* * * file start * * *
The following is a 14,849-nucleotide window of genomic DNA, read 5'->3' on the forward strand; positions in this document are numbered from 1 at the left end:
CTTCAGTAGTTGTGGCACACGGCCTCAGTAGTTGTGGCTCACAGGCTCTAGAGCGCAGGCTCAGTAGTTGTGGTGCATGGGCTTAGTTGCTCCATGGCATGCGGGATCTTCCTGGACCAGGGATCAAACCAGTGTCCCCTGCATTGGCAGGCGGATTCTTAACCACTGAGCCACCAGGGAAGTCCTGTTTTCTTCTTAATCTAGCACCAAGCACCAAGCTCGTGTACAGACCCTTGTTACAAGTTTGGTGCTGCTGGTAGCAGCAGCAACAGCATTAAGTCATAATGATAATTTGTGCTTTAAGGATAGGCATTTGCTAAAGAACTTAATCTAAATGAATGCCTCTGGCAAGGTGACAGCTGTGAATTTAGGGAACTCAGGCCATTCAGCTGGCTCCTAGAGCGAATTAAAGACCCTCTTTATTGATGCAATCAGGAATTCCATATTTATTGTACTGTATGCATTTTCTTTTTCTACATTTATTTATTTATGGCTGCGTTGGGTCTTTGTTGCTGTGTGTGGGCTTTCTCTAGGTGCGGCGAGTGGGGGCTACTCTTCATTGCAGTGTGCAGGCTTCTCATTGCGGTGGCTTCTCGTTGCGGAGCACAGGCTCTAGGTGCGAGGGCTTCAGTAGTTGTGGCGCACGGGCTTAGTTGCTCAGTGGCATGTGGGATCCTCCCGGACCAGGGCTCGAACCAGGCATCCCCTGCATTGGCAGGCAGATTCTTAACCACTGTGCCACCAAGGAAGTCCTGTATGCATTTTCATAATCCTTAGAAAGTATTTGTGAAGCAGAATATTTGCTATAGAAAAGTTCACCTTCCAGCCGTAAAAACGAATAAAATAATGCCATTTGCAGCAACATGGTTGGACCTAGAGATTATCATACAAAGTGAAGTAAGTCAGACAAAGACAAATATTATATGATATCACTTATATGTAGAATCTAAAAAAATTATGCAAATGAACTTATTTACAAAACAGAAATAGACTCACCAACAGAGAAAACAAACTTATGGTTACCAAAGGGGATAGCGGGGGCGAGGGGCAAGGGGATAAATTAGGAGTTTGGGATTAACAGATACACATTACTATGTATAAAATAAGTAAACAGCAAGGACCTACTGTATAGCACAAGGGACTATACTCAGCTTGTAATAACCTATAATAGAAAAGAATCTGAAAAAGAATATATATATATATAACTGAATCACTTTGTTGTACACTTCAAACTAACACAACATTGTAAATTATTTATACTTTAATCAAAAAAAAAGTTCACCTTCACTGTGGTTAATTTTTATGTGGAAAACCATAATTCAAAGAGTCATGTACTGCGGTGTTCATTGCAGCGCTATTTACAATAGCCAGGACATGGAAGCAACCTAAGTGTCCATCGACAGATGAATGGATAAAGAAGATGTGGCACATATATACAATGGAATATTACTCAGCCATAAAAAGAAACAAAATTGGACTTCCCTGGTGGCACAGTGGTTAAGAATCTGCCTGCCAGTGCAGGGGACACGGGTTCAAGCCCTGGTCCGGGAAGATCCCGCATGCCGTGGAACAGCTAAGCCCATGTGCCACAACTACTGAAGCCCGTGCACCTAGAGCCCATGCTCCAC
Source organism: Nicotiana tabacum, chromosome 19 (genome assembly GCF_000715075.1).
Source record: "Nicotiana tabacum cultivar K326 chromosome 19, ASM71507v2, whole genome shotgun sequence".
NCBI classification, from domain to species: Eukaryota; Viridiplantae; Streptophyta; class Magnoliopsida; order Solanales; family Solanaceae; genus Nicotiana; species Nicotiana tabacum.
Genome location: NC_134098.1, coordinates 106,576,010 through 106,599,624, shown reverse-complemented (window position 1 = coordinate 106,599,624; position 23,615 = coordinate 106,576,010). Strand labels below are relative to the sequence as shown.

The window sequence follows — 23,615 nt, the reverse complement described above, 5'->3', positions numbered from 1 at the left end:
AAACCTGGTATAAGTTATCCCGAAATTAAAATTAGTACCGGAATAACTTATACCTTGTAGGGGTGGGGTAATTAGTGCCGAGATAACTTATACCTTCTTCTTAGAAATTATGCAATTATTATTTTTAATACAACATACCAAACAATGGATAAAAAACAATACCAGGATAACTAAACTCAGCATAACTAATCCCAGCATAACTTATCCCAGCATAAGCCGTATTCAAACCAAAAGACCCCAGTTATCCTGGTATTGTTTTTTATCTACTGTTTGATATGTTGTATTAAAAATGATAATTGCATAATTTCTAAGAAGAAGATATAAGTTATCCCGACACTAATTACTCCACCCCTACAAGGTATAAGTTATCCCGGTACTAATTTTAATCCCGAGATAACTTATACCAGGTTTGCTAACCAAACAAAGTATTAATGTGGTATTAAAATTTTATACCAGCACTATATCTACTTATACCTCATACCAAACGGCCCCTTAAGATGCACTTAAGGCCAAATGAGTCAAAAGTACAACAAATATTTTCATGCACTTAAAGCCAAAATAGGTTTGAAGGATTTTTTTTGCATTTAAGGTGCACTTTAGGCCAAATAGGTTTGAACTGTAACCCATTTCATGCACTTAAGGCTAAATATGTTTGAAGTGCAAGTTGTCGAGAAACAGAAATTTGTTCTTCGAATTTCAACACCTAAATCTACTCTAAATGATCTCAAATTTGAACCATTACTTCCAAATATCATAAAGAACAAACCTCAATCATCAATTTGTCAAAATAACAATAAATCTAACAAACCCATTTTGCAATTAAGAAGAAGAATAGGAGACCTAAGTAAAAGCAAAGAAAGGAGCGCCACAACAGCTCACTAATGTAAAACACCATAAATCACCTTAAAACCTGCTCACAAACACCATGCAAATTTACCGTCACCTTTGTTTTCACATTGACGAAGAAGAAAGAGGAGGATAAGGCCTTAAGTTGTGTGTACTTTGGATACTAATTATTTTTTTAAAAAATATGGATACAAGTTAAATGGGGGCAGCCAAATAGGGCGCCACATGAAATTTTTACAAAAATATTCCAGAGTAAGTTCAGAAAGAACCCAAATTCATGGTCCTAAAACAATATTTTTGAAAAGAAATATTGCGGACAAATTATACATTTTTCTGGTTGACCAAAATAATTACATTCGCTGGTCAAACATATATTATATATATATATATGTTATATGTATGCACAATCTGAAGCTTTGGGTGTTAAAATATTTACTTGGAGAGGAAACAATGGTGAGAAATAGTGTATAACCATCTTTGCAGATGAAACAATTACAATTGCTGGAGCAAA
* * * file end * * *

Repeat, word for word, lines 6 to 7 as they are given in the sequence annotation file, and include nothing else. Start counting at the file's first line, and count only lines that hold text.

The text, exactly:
Genome location: NC_134098.1, coordinates 106,576,010 through 106,599,624, shown reverse-complemented (window position 1 = coordinate 106,599,624; position 23,615 = coordinate 106,576,010). Strand labels below are relative to the sequence as shown.

The window sequence follows — 23,615 nt, the reverse complement described above, 5'->3', positions numbered from 1 at the left end: